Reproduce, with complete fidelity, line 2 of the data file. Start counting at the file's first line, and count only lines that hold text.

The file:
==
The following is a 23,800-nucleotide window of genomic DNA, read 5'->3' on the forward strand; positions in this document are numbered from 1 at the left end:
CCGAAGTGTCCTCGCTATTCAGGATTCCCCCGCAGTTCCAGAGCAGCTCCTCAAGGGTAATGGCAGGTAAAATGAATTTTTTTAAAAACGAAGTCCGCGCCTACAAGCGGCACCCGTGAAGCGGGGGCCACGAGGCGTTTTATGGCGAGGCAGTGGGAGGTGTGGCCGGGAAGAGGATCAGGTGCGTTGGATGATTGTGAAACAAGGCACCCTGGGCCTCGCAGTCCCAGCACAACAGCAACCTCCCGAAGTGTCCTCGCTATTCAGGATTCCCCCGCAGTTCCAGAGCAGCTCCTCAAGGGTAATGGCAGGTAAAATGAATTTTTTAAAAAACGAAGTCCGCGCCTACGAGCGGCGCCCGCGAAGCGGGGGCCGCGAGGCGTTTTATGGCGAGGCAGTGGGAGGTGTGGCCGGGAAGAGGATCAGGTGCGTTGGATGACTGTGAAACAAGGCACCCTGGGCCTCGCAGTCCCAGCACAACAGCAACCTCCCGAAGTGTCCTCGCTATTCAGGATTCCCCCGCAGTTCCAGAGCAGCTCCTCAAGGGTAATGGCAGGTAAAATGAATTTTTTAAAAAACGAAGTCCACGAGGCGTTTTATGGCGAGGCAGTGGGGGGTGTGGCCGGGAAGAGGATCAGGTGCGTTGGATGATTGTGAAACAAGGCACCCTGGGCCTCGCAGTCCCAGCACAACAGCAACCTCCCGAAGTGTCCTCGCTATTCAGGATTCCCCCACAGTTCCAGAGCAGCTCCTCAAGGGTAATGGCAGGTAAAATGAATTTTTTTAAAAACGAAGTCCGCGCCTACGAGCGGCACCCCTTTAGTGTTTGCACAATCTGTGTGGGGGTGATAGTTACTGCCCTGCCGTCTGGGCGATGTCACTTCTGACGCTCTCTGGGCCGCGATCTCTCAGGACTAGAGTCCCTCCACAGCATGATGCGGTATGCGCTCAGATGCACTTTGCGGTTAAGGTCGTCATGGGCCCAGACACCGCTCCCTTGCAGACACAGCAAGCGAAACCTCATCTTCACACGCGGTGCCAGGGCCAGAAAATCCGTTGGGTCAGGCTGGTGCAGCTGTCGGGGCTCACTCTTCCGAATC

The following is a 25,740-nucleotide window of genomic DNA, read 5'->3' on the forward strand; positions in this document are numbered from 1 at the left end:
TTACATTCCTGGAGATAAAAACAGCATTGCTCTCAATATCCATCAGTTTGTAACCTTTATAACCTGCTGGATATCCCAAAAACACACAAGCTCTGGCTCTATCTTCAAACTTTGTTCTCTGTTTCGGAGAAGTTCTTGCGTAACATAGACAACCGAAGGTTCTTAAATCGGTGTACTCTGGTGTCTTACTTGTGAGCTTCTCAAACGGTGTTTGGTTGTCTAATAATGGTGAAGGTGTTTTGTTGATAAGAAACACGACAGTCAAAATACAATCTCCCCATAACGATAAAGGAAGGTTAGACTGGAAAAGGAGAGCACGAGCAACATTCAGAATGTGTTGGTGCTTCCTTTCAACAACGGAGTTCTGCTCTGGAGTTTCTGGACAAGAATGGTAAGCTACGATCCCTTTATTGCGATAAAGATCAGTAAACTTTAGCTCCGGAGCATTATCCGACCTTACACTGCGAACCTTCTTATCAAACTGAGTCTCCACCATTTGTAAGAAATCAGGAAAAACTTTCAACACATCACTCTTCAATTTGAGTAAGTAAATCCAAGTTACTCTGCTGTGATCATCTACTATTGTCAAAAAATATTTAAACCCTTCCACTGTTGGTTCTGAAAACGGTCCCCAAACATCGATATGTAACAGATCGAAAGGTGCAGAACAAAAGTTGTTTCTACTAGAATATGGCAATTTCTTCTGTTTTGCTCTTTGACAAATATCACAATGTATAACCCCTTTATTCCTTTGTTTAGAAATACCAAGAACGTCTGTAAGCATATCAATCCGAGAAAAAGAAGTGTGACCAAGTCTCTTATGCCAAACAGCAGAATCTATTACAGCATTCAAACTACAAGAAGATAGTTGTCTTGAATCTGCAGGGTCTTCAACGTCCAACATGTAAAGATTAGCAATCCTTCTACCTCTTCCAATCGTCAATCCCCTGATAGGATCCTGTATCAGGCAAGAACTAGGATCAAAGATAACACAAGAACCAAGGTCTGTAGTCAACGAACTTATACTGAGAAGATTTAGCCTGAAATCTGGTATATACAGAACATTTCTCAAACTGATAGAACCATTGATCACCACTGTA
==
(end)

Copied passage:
CCGAAGTGTCCTCGCTATTCAGGATTCCCCCGCAGTTCCAGAGCAGCTCCTCAAGGGTAATGGCAGGTAAAATGAATTTTTTTAAAAACGAAGTCCGCGCCTACAAGCGGCACCCGTGAAGCGGGGGCCACGAGGCGTTTTATGGCGAGGCAGTGGGAGGTGTGGCCGGGAAGAGGATCAGGTGCGTTGGATGATTGTGAAACAAGGCACCCTGGGCCTCGCAGTCCCAGCACAACAGCAACCTCCCGAAGTGTCCTCGCTATTCAGGATTCCCCCGCAGTTCCAGAGCAGCTCCTCAAGGGTAATGGCAGGTAAAATGAATTTTTTAAAAAACGAAGTCCGCGCCTACGAGCGGCGCCCGCGAAGCGGGGGCCGCGAGGCGTTTTATGGCGAGGCAGTGGGAGGTGTGGCCGGGAAGAGGATCAGGTGCGTTGGATGACTGTGAAACAAGGCACCCTGGGCCTCGCAGTCCCAGCACAACAGCAACCTCCCGAAGTGTCCTCGCTATTCAGGATTCCCCCGCAGTTCCAGAGCAGCTCCTCAAGGGTAATGGCAGGTAAAATGAATTTTTTAAAAAACGAAGTCCACGAGGCGTTTTATGGCGAGGCAGTGGGGGGTGTGGCCGGGAAGAGGATCAGGTGCGTTGGATGATTGTGAAACAAGGCACCCTGGGCCTCGCAGTCCCAGCACAACAGCAACCTCCCGAAGTGTCCTCGCTATTCAGGATTCCCCCACAGTTCCAGAGCAGCTCCTCAAGGGTAATGGCAGGTAAAATGAATTTTTTTAAAAACGAAGTCCGCGCCTACGAGCGGCACCCCTTTAGTGTTTGCACAATCTGTGTGGGGGTGATAGTTACTGCCCTGCCGTCTGGGCGATGTCACTTCTGACGCTCTCTGGGCCGCGATCTCTCAGGACTAGAGTCCCTCCACAGCATGATGCGGTATGCGCTCAGATGCACTTTGCGGTTAAGGTCGTCATGGGCCCAGACACCGCTCCCTTGCAGACACAGCAAGCGAAACCTCATCTTCACACGCGGTGCCAGGGCCAGAAAATCCGTTGGGTCAGGCTGGTGCAGCTGTCGGGGCTCACTCTTCCGAATC